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West Side Mass Transit Improvements
Hudson Terminal’s placement at the intersection of 14th Street and 11th Avenue is highly strategic in that it allows for key connections to existing mass transit infrastructure, which will also serve to catalyze growth on Manhattan’s West Side. The mass transit improvements will proceed in three distinct phases, with the first phase coordinating its completion with the completion of the new Hoboken Tunnel and Hudson Terminal transit hub.
Phase I: Overview
By 2015, the 7-Line Subway Extension will be complete and a new station at 34th Street and 11th Avenue will open to the public. Tail tracks from the 7-Line Subway Extension will already extend to 25th street. In order to provide rapid transit access to commuters arriving at Hudson Terminal, two strategic connections will be made. First, the 7-Line will be extended another 11 blocks southward to 14th street. New stations at 23rd street and 14th street will be constructed along the route. The overall impact of this extension would bring NJ commuters a direct connection from Hudson Terminal to the Hudson Yards, Times Square, Bryant Park, and Midtown East. In addition, to the delight of residents, commuters, and tourists alike, there will finally be a direct subway transfer between rail terminals serving NJ Transit (Hudson Terminal) and Metro North (Grand Central Terminal). Second, the L-Line will be extended westward by two avenues, joining the 7-Line at Hudson Terminal. This would, for the first time, provide residents of Union Square, the East Village, Stuyvesant Town, Williamsburg, Bushwick, and East Brooklyn a one-seat ride to a regional transit hub. The total population served (residents and commuters) would be approximately 1.2 million people.
Phase I: Current Conditions
Phase I: Construction
In order to further extend the 7 Line to Hudson Terminal at 14th Street, only 3,200 feet of new tunnel will need to be constructed below 25th street. In addition, two new stations will be built at 23rd Street and 14th Street. The L Line’s tracks terminate at 8th Avenue, thus requiring the construction of approximately 2,100 feet of new track and one new station at 11th Avenue.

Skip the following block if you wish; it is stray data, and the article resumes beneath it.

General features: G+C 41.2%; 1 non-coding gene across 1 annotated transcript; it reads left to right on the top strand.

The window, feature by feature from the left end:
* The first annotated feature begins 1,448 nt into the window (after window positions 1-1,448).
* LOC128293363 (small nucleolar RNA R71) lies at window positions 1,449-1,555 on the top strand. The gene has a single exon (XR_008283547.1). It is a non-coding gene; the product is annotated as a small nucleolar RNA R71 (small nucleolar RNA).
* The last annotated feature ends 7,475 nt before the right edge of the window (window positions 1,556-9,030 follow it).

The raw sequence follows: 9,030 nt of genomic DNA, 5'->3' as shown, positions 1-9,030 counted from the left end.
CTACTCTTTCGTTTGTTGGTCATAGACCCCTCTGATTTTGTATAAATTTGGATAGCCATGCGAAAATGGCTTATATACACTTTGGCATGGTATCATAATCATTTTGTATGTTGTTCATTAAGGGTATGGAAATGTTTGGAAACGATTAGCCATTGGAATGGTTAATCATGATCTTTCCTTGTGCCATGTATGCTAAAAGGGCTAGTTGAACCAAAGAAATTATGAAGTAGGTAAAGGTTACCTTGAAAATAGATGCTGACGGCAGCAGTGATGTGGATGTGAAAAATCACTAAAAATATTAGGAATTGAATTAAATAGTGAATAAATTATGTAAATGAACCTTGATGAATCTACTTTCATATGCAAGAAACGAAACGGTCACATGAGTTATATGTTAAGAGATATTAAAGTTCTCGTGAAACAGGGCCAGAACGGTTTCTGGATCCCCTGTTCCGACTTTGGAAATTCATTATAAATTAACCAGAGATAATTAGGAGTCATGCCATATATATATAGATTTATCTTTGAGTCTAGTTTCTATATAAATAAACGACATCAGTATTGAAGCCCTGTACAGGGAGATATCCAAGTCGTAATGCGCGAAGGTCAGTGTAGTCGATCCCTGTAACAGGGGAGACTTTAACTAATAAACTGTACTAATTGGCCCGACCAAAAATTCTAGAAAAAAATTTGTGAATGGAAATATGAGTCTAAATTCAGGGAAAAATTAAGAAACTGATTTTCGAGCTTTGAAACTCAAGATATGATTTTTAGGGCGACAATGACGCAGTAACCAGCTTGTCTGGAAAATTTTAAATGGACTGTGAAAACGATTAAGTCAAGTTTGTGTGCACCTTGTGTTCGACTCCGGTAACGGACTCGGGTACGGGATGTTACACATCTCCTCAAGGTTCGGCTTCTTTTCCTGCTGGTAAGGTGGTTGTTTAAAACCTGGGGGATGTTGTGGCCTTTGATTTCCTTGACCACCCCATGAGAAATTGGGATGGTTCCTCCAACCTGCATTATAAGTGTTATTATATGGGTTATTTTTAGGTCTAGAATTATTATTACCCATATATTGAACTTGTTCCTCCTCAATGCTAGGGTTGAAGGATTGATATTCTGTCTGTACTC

An additional extension of the 7-Line below 25th Street would present several engineering challenges due to the relative proximity of the tracks to the Hudson River. However, the 7-Line Extension already enjoys two key advantages that will render these potential challenges less problematic. First, the 7-Line Subway Extension along 11th Avenue has already employed the use of a deep-bore method of tunneling through solid bedrock, a construction method that is essential for tunneling beneath bodies of water. This tunneling method was employed because 11th Avenue used to reside beneath a body of water—the Hudson River. Only after the turn of the 18th century was most of Manhattan’s current coastline formed from landfill. Second, the 7-Line Extension has the advantage of being located deep beneath the street surface. Unlike most subway lines, which are situated an average of 20 to 60 feet below street level, the 7-Line Extension is 130 feet below street level. At this depth, the 7-Line’s tail tracks are forged in solid bedrock well below the Hudson River bed and can accommodate grade decreases to deeper bedrock levels as the line travels farther south.
The current 7-Line Subway Extension to the Javits Center consists of 7,100 feet of dual tunnels and one deep cavern station at a total cost of $2.1 billion, for a construction cost of approximately $1.5 billion per mile of track laid. The original plans also called for the construction of a station at 10th Avenue for an additional cost of $450 million. Applying identical construction techniques and pricing, the Phase I mass transit improvements are estimated to be completed at a total cost of approximately $2 billion.